Rhyming Using Body Parts, Takes Your Learning Off the Charts!

shakespear

Poets aren’t the only ones who can rhyme!  Rhyming is a fun and playful way to engage with language, but also happens to be one of the 5 phonological awareness skills that promotes reading and writing development.

Rhyming means that words have the same middle and end sounds.  For example, cat rhymes with bat because they both end with the sounds /a/  /t/.  The skill of rhyming has two components: identification and utility.

Rhyming Identification involves identifying words that rhyme:

cat-bat  “Do they rhyme?”

ball-bat  “Do they rhyme?”

Rhyming Utility involves generating a rhyme:

“What rhymes with cat?”

Rhyming lends itself well to a variety of different games.  Here’s a kinesthetic game that’ll get kids up and moving.

Invite children to stand, and ask them to point to a body part that rhymes with the word you call out.

pointing to body parts

Here are some examples:

Head bed, dead, red, led, sled, fed, shed, sped, wed, shred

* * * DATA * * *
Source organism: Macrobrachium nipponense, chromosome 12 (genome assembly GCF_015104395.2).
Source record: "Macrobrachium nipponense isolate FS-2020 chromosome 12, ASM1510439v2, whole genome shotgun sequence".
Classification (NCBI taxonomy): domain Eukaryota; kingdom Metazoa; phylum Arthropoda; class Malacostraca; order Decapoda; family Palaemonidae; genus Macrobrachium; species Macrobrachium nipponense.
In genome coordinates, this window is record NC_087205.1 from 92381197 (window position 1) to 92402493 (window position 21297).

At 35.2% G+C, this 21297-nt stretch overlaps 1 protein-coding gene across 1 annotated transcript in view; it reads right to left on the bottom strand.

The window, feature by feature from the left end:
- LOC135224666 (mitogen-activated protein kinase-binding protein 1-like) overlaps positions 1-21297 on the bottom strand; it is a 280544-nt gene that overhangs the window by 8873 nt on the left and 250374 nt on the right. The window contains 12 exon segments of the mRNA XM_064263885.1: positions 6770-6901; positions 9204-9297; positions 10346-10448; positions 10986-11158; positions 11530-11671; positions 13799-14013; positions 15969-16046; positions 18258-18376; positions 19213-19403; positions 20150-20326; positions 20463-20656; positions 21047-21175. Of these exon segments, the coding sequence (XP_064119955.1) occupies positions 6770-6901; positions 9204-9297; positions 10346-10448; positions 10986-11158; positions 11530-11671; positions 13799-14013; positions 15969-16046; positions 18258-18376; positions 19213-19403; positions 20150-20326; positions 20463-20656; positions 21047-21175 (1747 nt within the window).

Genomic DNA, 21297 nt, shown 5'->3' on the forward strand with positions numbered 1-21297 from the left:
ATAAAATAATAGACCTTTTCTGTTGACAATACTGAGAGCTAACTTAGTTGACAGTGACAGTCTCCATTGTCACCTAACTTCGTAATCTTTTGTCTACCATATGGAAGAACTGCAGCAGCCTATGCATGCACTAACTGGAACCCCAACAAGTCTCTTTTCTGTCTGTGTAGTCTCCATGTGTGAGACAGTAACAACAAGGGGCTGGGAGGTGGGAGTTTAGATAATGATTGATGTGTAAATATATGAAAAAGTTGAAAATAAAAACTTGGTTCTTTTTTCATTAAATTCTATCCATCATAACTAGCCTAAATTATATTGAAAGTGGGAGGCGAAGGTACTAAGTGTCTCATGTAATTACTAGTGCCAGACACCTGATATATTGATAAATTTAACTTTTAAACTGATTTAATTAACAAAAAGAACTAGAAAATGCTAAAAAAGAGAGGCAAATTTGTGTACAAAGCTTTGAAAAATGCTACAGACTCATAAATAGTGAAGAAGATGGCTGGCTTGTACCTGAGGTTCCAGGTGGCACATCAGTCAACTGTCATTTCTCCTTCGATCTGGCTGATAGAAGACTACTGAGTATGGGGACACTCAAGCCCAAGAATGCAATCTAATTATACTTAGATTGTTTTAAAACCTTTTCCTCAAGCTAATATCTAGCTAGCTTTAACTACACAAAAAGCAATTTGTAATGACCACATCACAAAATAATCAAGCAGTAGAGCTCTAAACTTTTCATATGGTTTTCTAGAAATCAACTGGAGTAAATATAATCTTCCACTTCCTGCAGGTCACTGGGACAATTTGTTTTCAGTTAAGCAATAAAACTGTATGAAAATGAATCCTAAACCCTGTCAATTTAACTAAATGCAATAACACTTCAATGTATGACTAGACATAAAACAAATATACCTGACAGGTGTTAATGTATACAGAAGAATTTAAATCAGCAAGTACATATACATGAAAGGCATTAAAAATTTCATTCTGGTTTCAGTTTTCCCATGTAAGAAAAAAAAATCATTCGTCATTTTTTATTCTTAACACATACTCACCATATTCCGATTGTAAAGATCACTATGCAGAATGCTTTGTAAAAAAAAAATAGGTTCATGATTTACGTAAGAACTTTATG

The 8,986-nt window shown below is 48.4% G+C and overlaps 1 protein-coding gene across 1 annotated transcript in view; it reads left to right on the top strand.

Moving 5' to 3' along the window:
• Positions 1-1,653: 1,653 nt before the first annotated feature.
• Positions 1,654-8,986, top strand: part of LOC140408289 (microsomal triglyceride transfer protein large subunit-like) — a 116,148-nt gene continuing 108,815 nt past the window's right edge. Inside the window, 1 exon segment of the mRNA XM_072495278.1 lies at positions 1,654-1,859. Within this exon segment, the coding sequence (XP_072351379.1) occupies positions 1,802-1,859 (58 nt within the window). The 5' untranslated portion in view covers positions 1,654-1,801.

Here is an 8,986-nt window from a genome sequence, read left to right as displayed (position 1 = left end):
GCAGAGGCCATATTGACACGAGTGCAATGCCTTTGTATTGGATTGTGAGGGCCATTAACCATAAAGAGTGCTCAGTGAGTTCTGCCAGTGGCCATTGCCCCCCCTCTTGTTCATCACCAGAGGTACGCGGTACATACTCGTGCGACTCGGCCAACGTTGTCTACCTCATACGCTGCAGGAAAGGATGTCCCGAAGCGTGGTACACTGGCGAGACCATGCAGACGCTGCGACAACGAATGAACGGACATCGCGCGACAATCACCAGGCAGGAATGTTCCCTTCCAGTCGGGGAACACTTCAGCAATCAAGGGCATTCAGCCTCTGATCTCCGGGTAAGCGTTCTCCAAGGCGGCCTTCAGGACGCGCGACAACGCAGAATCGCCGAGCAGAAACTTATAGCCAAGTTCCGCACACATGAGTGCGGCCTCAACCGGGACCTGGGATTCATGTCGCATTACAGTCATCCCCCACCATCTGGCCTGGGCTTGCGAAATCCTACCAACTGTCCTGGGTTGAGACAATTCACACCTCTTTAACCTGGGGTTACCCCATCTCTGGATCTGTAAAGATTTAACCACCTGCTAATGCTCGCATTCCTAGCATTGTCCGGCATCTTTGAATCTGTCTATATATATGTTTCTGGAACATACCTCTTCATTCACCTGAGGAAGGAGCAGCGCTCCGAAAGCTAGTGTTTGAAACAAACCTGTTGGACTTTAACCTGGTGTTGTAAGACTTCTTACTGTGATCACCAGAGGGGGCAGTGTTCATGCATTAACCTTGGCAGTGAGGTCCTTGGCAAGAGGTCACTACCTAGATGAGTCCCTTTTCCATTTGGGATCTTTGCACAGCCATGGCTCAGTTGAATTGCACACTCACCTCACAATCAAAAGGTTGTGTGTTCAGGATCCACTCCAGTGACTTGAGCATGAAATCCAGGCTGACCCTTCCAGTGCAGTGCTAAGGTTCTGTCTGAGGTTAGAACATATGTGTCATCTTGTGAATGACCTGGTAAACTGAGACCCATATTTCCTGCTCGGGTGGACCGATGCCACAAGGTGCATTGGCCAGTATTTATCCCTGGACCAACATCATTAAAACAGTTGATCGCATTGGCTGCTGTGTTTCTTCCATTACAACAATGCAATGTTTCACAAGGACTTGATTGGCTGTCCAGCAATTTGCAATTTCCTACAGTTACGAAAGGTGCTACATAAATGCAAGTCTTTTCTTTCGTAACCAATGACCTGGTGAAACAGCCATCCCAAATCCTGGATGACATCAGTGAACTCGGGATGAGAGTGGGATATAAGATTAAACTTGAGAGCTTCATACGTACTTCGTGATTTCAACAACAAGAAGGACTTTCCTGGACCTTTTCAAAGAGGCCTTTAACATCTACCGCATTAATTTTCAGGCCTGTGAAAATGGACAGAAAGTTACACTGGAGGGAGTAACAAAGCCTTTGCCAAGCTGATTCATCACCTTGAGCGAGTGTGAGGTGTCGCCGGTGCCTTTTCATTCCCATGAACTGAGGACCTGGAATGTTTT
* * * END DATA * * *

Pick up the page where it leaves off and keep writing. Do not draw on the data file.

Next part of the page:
Hand sand, land, strand, brand, band, grand, and
Knee me, see, we, tree, free, tea, flea
Feet meet, seat, beat, greet, sheet, heat, sleet, neat, wheat, treat

Extend the activity by having students brainstorm words that rhyme with other body parts (elbow, toes, finger, etc.).

i heart rhymes

Rhyme your way to better phonological awareness skills using this activity, and for further information about phonological awareness skills and the programs we use to facilitate learning, visit www.ruthrumack.com.  Also, keep track of our Alpha-Mania crowdfunding campaign running now until the end of June! This campaign will fund production and some free distribution of our Alpha Maniacs books, which enable parents and educators to practise phonological awareness skills with kids through entertaining stories. We hope to share these skills with children everywhere!

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